So we have a very clear path for where we want to go. We have marked out each milestone over the next 12 quarters in terms of commercial activity, leverage of our cost structure and how that will deliver consistent and improved performance.

And I want to outline what that can look like. So as we've said, we built scale, a solid foundation and strength in capabilities, organization and infrastructure. We have the opportunity to use this foundation to drive our momentum and build each of these high-value sectors to $500 million in revenue per year and beyond over the next 3 years. And when we do that effectively and do it well, it builds an IHS that's a $3 billion to $4 billion revenue company; one that, because of all of the combined factors, high drop-through, high incremental contribution margin to every new dollar of revenue; to leverage of the cost structure, it allows us and will allow us to consistently, on an annual basis, expand our margins. And when we do that, we'll deliver EBITDA of greater than $1.2 billion on that revenue base. And as we migrate and increase our efficiency and free cash flow conversion up into the mid-70s over this period of time, you'll see free cash flow, Jerre, at IHS greater than $1 billion.

And what that allows us to be is a company unlike any other: scale and presence and high-value markets across the globe that you'll find nowhere else; a financial policy and a virtuous cycle of cash flow generation and reinvestment that creates growth and value for shareholders every year. And I think, Jerre, clearly is a company unlike any other.

Jerre L. Stead

And I think that's a great way to wrap up for our presentation standpoint. We're now happy to open up for questions. We need to get the lights up if we could, so we can pick out the folks. Before we start, Peter, you did have your hand up first as always. But before we start, I think Scott actually wanted to ask Brian a question.

Question-and-Answer Session

Scott C. Key

Yes, I had a question I couldn't help asking it. So because Brian, I know everybody else in the room will want to ask. And so with $40 million in opportunity, Brian, or 40 points of organic growth opportunity rather and $600 million in revenue opportunity, we talked about 1.5% to 2% of organic growth, which is kind of like, it's a small percentage of that. So what's holding us back? I know we're going to get that question. With such huge opportunity with those 600 accounts across the globe, what's holding us back?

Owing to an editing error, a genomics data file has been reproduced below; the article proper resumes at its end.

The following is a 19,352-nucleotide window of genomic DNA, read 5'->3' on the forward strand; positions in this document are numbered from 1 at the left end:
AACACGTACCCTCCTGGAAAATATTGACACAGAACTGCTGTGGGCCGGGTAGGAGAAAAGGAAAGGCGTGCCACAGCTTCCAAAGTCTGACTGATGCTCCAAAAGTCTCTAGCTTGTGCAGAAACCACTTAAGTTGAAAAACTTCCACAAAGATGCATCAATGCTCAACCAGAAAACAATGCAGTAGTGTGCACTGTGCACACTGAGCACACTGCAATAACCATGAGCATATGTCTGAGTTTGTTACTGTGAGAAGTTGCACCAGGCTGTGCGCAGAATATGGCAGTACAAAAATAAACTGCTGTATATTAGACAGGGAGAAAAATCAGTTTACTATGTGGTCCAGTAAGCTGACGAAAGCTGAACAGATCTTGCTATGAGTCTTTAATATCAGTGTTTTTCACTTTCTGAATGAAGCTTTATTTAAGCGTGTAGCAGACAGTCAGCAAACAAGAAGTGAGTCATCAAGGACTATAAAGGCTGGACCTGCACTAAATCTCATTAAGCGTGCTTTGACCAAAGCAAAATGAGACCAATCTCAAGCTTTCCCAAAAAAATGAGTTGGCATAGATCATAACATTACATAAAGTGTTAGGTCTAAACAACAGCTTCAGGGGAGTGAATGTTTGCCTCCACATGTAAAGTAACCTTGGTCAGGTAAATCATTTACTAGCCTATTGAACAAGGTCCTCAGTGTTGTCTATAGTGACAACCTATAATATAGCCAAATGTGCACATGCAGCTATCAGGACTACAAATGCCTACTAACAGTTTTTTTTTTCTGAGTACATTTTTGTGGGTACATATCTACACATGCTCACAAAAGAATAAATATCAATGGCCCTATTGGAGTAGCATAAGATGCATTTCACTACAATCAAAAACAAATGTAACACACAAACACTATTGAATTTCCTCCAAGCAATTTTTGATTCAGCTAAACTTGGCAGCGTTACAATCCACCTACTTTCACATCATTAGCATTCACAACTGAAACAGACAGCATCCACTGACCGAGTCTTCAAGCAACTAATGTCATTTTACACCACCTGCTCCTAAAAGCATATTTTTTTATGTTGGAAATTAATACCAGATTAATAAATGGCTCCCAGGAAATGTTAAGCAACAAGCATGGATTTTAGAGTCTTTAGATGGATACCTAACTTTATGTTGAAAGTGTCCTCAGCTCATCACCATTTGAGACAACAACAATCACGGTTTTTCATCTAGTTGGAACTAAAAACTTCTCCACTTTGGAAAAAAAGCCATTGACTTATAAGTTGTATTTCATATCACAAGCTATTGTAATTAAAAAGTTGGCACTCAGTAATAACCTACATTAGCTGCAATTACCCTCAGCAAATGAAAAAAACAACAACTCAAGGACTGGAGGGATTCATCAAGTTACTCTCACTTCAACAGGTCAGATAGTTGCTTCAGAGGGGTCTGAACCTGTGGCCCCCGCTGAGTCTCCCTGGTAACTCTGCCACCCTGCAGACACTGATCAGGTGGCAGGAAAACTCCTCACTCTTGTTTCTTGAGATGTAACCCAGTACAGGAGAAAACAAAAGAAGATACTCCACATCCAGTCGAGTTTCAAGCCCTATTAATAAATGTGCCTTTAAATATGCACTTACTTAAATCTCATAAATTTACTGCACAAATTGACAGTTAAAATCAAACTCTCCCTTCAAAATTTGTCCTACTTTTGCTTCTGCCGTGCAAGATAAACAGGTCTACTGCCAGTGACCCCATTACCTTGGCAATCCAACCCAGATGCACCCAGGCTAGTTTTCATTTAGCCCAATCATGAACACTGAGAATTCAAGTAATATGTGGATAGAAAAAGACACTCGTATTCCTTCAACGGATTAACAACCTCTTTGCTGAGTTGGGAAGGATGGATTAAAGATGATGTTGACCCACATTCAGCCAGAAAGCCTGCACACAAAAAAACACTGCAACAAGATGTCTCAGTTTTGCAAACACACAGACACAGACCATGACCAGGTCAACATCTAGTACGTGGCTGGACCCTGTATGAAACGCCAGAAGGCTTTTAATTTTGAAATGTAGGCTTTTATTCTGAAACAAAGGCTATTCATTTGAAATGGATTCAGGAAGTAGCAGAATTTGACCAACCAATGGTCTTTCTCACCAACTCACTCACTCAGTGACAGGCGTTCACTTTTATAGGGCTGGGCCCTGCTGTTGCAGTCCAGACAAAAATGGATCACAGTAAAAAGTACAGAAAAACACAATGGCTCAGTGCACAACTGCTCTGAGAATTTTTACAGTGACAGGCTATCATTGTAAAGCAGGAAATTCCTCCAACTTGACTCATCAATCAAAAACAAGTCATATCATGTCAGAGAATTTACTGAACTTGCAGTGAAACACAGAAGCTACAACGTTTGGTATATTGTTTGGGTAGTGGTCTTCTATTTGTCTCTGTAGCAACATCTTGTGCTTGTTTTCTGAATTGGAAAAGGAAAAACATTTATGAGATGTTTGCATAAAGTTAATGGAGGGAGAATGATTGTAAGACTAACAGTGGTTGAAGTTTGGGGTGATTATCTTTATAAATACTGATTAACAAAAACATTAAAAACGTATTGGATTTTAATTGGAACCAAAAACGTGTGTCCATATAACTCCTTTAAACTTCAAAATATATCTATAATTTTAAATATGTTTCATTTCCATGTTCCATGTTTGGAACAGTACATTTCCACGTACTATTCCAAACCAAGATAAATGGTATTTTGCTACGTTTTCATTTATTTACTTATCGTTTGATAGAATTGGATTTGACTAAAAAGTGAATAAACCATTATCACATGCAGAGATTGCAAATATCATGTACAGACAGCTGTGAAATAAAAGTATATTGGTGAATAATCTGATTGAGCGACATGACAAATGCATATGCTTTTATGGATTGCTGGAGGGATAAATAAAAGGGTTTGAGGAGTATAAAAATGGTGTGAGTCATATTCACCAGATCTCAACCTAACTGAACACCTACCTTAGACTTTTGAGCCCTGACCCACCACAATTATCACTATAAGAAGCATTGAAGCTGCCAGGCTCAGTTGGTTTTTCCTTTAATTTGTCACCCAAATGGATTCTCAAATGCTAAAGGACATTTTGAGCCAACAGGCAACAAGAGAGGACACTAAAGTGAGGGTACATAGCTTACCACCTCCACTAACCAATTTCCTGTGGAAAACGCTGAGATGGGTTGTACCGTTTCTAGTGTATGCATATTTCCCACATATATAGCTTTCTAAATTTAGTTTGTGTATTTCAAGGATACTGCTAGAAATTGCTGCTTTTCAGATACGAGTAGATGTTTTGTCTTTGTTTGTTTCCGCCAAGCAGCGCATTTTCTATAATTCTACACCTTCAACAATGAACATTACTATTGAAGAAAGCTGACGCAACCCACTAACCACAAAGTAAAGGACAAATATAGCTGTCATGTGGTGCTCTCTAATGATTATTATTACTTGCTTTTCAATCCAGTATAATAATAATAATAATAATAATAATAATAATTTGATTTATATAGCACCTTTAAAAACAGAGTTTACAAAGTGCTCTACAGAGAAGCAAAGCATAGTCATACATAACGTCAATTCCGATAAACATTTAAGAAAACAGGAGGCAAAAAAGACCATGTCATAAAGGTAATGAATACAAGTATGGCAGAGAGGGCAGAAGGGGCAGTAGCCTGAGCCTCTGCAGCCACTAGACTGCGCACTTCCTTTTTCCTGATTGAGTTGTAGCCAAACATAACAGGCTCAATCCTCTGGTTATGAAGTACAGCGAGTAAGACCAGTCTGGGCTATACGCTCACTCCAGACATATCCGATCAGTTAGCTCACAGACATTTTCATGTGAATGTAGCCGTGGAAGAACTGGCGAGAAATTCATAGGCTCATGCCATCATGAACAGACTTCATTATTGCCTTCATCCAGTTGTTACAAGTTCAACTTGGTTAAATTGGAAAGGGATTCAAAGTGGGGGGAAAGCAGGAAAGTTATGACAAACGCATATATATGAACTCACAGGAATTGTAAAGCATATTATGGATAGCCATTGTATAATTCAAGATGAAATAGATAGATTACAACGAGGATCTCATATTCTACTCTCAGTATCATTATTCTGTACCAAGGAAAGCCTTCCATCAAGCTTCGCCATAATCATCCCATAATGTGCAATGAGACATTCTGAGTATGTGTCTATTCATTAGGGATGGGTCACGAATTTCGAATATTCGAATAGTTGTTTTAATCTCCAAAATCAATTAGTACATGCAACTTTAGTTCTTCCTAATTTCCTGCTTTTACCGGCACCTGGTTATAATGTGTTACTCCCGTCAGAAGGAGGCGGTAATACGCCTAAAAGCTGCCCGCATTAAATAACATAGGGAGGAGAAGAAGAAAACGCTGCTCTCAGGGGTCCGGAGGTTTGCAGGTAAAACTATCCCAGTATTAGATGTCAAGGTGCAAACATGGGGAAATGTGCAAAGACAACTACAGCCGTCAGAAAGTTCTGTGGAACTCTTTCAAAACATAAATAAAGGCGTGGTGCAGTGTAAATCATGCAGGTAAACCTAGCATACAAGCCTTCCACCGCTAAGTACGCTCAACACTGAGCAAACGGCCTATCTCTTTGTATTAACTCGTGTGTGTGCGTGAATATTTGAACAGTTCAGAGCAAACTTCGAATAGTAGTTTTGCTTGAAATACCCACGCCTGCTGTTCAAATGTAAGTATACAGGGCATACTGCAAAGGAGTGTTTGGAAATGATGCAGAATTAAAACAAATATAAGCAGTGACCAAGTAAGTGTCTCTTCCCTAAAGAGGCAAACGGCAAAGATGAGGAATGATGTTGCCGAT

Brian Sweeney

Marketing? Okay, so that was #1, no. So I think that the way to think about the target 1,000 and particularly the customers and prospects that are not great customers and prospects of ours today, it's about 600 of the target 1,000. They're in places where we don't have critical mass. So as we go sell into a new account, we sell as a group. We go in with research and analytics people by industry, by product. So it's not just one salesperson going out ahead of it. So we're making investments and putting people specifically on I have every single territory mapped out for every one of the target 1,000. Know all of the sales resources, all of the product resources, all the research and analytic resources we're going to put on those accounts over the course of 3 phases over the next 3 years. So I've looked at it every way possible. And with the idea that we're going after long-term sustainable, profitable growth, read subscription revenue, it tends to compound 18 months or so after you start. But not until then. That's how the model will work. That's how we expect it to work for us. And additionally, we're also reaching to places that we haven't been critically amassed before. So those are the reasons. Not marketing.

Jerre L. Stead

It's a great answer. No, facts is our friends because if you looked at the roadmap that Scott used on the 1,000 largest and the 1,000 -- the largest, we actually showed very specific goals that Brian just talked about 13th, 14th and 15th. Well done. Peter?

Peter P. Appert - Piper Jaffray Companies, Research Division

Yes, thanks. So I have 3 questions. One was just actually a follow-up for...

Jerre L. Stead

I forgot to mention at the beginning, one question per person. I'm kidding. Go ahead, Peter.

Peter P. Appert - Piper Jaffray Companies, Research Division

It's too late, I already said 3. So the question was, just so I fully understand what you said. The constraint is you don't have enough salespeople, you need to scale the sales organization?

Scott C. Key

Yes, and since I have a mic, Brian, you said marketing. No, the issue is this, and as Brian said, we need resources on the ground if you remember the map that I showed. So a high number of these accounts and opportunities are in emerging markets where we're building scale. It's integrated presence on the ground. So it's not only what Stephanie has to do in terms of localization and clear communication of solution sets, but it's this convergence of capabilities. So it's salespeople, it's researchers and analysts, it's product specialists. So when we go into these large accounts and when we're very effective and we have been as we showed you, it's because we're bringing a team of understanding of the customer in the vertical. So that's a slower build. It's long-term value creation, but it's a slower build. But it's more than just a sales resource.